With both Russia and China making great advances in their strategic weapons arsenals, the U.S. must update its nuclear triad or risk the prospect of existing systems needing to be dismantled due to age — an outcome tantamount to disarmament, a top Navy official said.
“When we talk about the modernization of the triad, what we leave out is the ‘or else.’ And the other choice that we have is not to keep what we have. The entire triad is reaching the end of its useful life,” Admiral Charles Richard, commander of United States Strategic Command testified. Richard appeared yesterday before the House Armed Services Committee’s strategic forces subcommittee. ”So, either we replace what we have now, or we start to divest, almost on a path to disarmament, in the face of this growing threat.”
Dr. James H. Anderson, who is currently performing the duties of the deputy undersecretary of defense for policy, reminded lawmakers that the fiscal year 2021 budget request for nuclear forces is $28.9B — roughly 4.1% of the total DOD request. Modernization and recapitalization of those nuclear forces is a mere 1.7% of the total DOD budget request, he said.
“This committee is well aware of the age of the Triad systems and the challenge the department faces in sustaining these systems as we proceed with modernizing U.S. nuclear forces after decades of deferred recapitalization,” Anderson said. “Funding these critical requirements ensures that modern replacements will be available before the nation’s legacy systems reach the end of their extended-service lives and we lose them altogether.”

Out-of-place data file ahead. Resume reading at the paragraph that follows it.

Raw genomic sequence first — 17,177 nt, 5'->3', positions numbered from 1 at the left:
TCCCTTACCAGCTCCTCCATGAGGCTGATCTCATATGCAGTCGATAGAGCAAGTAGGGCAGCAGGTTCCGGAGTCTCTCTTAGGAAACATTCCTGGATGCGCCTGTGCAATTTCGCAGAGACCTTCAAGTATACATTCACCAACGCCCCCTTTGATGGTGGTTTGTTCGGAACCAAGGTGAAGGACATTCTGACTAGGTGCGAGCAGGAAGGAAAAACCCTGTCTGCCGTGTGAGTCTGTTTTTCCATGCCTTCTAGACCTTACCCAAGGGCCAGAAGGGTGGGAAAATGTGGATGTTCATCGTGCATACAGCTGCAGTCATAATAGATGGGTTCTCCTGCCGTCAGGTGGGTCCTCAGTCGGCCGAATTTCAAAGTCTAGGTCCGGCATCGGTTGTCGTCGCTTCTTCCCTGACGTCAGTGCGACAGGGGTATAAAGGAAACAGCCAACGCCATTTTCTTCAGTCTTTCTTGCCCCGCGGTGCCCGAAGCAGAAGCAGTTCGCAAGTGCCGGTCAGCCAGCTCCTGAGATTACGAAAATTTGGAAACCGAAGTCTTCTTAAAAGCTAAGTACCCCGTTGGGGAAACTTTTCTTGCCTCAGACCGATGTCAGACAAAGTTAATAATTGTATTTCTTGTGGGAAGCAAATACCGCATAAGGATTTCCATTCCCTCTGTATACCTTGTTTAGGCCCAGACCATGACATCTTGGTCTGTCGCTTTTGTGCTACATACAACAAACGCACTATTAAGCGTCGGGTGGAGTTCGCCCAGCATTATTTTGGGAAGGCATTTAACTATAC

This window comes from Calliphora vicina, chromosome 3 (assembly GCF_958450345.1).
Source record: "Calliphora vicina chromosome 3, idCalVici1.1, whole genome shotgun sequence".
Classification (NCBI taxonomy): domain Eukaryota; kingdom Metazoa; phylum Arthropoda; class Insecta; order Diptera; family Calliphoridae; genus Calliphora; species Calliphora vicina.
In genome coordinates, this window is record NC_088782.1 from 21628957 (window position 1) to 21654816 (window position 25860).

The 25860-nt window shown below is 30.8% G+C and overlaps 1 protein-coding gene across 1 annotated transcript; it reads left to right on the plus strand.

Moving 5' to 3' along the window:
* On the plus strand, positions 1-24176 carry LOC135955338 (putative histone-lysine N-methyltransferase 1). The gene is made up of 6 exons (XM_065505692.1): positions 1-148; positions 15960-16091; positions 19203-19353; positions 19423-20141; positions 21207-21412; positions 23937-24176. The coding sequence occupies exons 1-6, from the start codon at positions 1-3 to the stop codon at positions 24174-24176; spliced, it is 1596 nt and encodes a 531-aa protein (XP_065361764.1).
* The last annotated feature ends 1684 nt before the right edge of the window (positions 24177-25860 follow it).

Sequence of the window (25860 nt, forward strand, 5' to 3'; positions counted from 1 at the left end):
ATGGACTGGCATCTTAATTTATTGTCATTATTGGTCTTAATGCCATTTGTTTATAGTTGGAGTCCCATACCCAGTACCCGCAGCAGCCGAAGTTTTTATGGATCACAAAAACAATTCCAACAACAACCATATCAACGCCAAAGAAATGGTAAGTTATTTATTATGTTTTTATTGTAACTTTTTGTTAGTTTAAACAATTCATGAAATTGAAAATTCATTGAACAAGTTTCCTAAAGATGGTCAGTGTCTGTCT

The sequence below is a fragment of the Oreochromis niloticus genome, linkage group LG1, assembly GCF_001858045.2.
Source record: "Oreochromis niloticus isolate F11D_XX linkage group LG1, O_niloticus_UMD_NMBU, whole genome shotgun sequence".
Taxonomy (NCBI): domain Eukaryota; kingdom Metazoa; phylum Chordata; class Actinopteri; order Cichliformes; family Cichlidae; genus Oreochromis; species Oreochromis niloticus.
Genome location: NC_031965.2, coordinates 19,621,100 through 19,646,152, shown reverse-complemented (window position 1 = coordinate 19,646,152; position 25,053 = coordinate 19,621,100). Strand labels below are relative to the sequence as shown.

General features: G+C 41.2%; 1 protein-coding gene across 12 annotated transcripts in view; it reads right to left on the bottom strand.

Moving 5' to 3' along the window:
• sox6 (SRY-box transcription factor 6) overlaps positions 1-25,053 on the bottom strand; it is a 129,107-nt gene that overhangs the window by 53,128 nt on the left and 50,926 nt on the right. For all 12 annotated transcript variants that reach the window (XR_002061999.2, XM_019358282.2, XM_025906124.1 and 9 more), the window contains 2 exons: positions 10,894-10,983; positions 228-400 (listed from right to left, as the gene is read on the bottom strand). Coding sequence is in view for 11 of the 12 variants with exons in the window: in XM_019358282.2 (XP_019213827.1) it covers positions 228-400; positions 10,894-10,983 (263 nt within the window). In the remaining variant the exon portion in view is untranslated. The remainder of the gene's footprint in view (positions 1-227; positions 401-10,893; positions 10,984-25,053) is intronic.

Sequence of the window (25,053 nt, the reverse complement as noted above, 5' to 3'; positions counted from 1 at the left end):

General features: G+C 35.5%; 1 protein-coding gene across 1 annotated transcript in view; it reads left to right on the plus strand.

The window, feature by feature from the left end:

Recapitalization of the U.S. nuclear triad involves new submarines, such as the Columbia-class ballistic missile submarines; new intercontinental ballistic missiles as part of the Ground-Based Strategic Deterrent program; and new bomber aircraft, such as the B-21 Raider.
Richard told lawmakers he characterizes Russia’s efforts as an “explosion in capability,” that extends beyond a mere recapitalization of its own triad, and includes nuclear weapons and nuclear-powered weapons that are not strategic and are non-treaty-accountable. Russia is also developing new kinds of delivery systems — including hypersonic glide, nuclear-powered cruise and undersea unmanned nuclear-powered systems.
“But it goes beyond that,” Richard said. “They have new command and control. They have new warning systems. They have new doctrine. They are exercising [at] a level that we hadn’t seen before. They even do civil defense. That is a concept the U.S. abandoned back in the early ’60s. This is a very comprehensive approach that Russia is undertaking.”
China, Richard said, is doing much the same thing — but the key difference is that China doesn’t talk about it.
“While they are very opaque and they don’t speak about it very frequently, they will have all the same capabilities that Russia has, giving them all the same options,” he said.
The U.S. maintains sea-based, land-based and air-launched nuclear capabilities — collectively referred to a “nuclear triad.” The Ground-Based Strategic Deterrent is expected to replace about 400 existing Minuteman III intercontinental ballistic missiles.
Richard said eliminating one leg of the triad — for instance, forgoing ground-based missiles to create a two-pronged nuclear response — changes the calculus for executing U.S. strategic deterrence.
“We went through a nuclear posture review and determined that we needed tailored strategies for each of our adversaries,” Richard said. “The triad is what gives me the capabilities; it’s the inherent flexibility in the triad that enables me to execute those strategies. If we don’t modernize, I don’t have those capabilities.”